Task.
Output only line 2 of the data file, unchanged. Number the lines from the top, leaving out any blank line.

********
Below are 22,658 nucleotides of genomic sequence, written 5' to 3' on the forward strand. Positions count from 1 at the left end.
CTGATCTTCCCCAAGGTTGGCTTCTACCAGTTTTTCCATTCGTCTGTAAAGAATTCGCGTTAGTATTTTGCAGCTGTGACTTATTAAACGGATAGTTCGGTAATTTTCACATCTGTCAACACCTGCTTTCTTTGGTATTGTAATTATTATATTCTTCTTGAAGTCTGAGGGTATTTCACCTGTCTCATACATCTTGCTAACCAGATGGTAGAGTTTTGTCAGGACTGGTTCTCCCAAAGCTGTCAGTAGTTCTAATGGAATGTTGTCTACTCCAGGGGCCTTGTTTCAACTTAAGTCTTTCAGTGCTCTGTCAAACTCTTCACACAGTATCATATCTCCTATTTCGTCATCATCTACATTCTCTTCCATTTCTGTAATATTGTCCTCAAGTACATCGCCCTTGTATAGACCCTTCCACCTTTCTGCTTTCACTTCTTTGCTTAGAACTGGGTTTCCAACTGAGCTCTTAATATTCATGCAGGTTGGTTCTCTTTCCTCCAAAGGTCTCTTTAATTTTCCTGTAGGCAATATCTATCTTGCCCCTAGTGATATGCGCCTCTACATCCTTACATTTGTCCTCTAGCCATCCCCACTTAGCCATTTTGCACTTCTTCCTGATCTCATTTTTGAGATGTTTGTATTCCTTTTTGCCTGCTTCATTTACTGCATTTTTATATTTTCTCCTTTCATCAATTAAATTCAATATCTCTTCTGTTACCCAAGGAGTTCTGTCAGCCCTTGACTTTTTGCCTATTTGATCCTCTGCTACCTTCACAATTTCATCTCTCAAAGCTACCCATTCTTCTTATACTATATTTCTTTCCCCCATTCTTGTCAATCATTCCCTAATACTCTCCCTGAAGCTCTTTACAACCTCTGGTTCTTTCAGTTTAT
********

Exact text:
CTGATCTTCCCCAAGGTTGGCTTCTACCAGTTTTTCCATTCGTCTGTAAAGAATTCGCGTTAGTATTTTGCAGCTGTGACTTATTAAACGGATAGTTCGGTAATTTTCACATCTGTCAACACCTGCTTTCTTTGGTATTGTAATTATTATATTCTTCTTGAAGTCTGAGGGTATTTCACCTGTCTCATACATCTTGCTAACCAGATGGTAGAGTTTTGTCAGGACTGGTTCTCCCAAAGCTGTCAGTAGTTCTAATGGAATGTTGTCTACTCCAGGGGCCTTGTTTCAACTTAAGTCTTTCAGTGCTCTGTCAAACTCTTCACACAGTATCATATCTCCTATTTCGTCATCATCTACATTCTCTTCCATTTCTGTAATATTGTCCTCAAGTACATCGCCCTTGTATAGACCCTTCCACCTTTCTGCTTTCACTTCTTTGCTTAGAACTGGGTTTCCAACTGAGCTCTTAATATTCATGCAGGTTGGTTCTCTTTCCTCCAAAGGTCTCTTTAATTTTCCTGTAGGCAATATCTATCTTGCCCCTAGTGATATGCGCCTCTACATCCTTACATTTGTCCTCTAGCCATCCCCACTTAGCCATTTTGCACTTCTTCCTGATCTCATTTTTGAGATGTTTGTATTCCTTTTTGCCTGCTTCATTTACTGCATTTTTATATTTTCTCCTTTCATCAATTAAATTCAATATCTCTTCTGTTACCCAAGGAGTTCTGTCAGCCCTTGACTTTTTGCCTATTTGATCCTCTGCTACCTTCACAATTTCATCTCTCAAAGCTACCCATTCTTCTTATACTATATTTCTTTCCCCCATTCTTGTCAATCATTCCCTAATACTCTCCCTGAAGCTCTTTACAACCTCTGGTTCTTTCAGTTTAT